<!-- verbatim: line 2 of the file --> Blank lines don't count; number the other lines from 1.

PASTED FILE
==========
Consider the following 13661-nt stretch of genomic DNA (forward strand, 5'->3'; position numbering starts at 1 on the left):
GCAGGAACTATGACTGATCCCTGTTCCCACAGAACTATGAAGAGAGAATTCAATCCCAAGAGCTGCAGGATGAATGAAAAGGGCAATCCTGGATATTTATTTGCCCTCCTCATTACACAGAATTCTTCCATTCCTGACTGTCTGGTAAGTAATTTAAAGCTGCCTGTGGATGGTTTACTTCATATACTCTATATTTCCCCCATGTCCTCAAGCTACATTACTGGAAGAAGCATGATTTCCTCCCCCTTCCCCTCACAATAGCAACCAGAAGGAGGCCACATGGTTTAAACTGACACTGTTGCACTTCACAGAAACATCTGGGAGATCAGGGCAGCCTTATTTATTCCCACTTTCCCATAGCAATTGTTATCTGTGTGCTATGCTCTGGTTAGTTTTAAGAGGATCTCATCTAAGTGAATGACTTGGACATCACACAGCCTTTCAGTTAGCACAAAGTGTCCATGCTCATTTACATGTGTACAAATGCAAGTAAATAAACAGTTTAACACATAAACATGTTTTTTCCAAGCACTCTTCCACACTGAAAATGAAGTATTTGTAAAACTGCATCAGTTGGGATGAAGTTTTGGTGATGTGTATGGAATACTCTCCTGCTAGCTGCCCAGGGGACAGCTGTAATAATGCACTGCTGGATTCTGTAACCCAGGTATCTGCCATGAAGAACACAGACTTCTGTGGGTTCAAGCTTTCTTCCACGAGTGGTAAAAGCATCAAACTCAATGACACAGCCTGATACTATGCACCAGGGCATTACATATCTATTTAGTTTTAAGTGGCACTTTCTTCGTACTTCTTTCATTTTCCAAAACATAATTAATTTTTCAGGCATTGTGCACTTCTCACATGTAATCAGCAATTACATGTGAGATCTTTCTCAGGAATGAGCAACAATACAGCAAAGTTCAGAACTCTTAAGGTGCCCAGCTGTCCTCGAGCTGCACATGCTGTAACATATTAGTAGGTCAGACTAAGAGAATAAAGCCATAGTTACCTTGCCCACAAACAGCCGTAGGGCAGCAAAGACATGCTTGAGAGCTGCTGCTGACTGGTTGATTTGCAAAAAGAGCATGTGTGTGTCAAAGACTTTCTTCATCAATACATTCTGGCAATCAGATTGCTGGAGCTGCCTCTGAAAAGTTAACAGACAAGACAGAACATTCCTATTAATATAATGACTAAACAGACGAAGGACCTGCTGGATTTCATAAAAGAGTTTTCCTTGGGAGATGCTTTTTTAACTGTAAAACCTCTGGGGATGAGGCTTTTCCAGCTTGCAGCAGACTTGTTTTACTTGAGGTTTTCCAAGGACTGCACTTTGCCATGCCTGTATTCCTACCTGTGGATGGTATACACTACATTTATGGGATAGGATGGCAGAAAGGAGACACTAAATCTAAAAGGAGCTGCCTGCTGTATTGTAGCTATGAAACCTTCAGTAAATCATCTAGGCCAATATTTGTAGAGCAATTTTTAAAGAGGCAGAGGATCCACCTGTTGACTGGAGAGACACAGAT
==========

GCAGGAACTATGACTGATCCCTGTTCCCACAGAACTATGAAGAGAGAATTCAATCCCAAGAGCTGCAGGATGAATGAAAAGGGCAATCCTGGATATTTATTTGCCCTCCTCATTACACAGAATTCTTCCATTCCTGACTGTCTGGTAAGTAATTTAAAGCTGCCTGTGGATGGTTTACTTCATATACTCTATATTTCCCCCATGTCCTCAAGCTACATTACTGGAAGAAGCATGATTTCCTCCCCCTTCCCCTCACAATAGCAACCAGAAGGAGGCCACATGGTTTAAACTGACACTGTTGCACTTCACAGAAACATCTGGGAGATCAGGGCAGCCTTATTTATTCCCACTTTCCCATAGCAATTGTTATCTGTGTGCTATGCTCTGGTTAGTTTTAAGAGGATCTCATCTAAGTGAATGACTTGGACATCACACAGCCTTTCAGTTAGCACAAAGTGTCCATGCTCATTTACATGTGTACAAATGCAAGTAAATAAACAGTTTAACACATAAACATGTTTTTTCCAAGCACTCTTCCACACTGAAAATGAAGTATTTGTAAAACTGCATCAGTTGGGATGAAGTTTTGGTGATGTGTATGGAATACTCTCCTGCTAGCTGCCCAGGGGACAGCTGTAATAATGCACTGCTGGATTCTGTAACCCAGGTATCTGCCATGAAGAACACAGACTTCTGTGGGTTCAAGCTTTCTTCCACGAGTGGTAAAAGCATCAAACTCAATGACACAGCCTGATACTATGCACCAGGGCATTACATATCTATTTAGTTTTAAGTGGCACTTTCTTCGTACTTCTTTCATTTTCCAAAACATAATTAATTTTTCAGGCATTGTGCACTTCTCACATGTAATCAGCAATTACATGTGAGATCTTTCTCAGGAATGAGCAACAATACAGCAAAGTTCAGAACTCTTAAGGTGCCCAGCTGTCCTCGAGCTGCACATGCTGTAACATATTAGTAGGTCAGACTAAGAGAATAAAGCCATAGTTACCTTGCCCACAAACAGCCGTAGGGCAGCAAAGACATGCTTGAGAGCTGCTGCTGACTGGTTGATTTGCAAAAAGAGCATGTGTGTGTCAAAGACTTTCTTCATCAATACATTCTGGCAATCAGATTGCTGGAGCTGCCTCTGAAAAGTTAACAGACAAGACAGAACATTCCTATTAATATAATGACTAAACAGACGAAGGACCTGCTGGATTTCATAAAAGAGTTTTCCTTGGGAGATGCTTTTTTAACTGTAAAACCTCTGGGGATGAGGCTTTTCCAGCTTGCAGCAGACTTGTTTTACTTGAGGTTTTCCAAGGACTGCACTTTGCCATGCCTGTATTCCTACCTGTGGATGGTATACACTACATTTATGGGATAGGATGGCAGAAAGGAGACACTAAATCTAAAAGGAGCTGCCTGCTGTATTGTAGCTATGAAACCTTCAGTAAATCATCTAGGCCAATATTTGTAGAGCAATTTTTAAAGAGGCAGAGGATCCACCTGTTGACTGGAGAGACACAGAT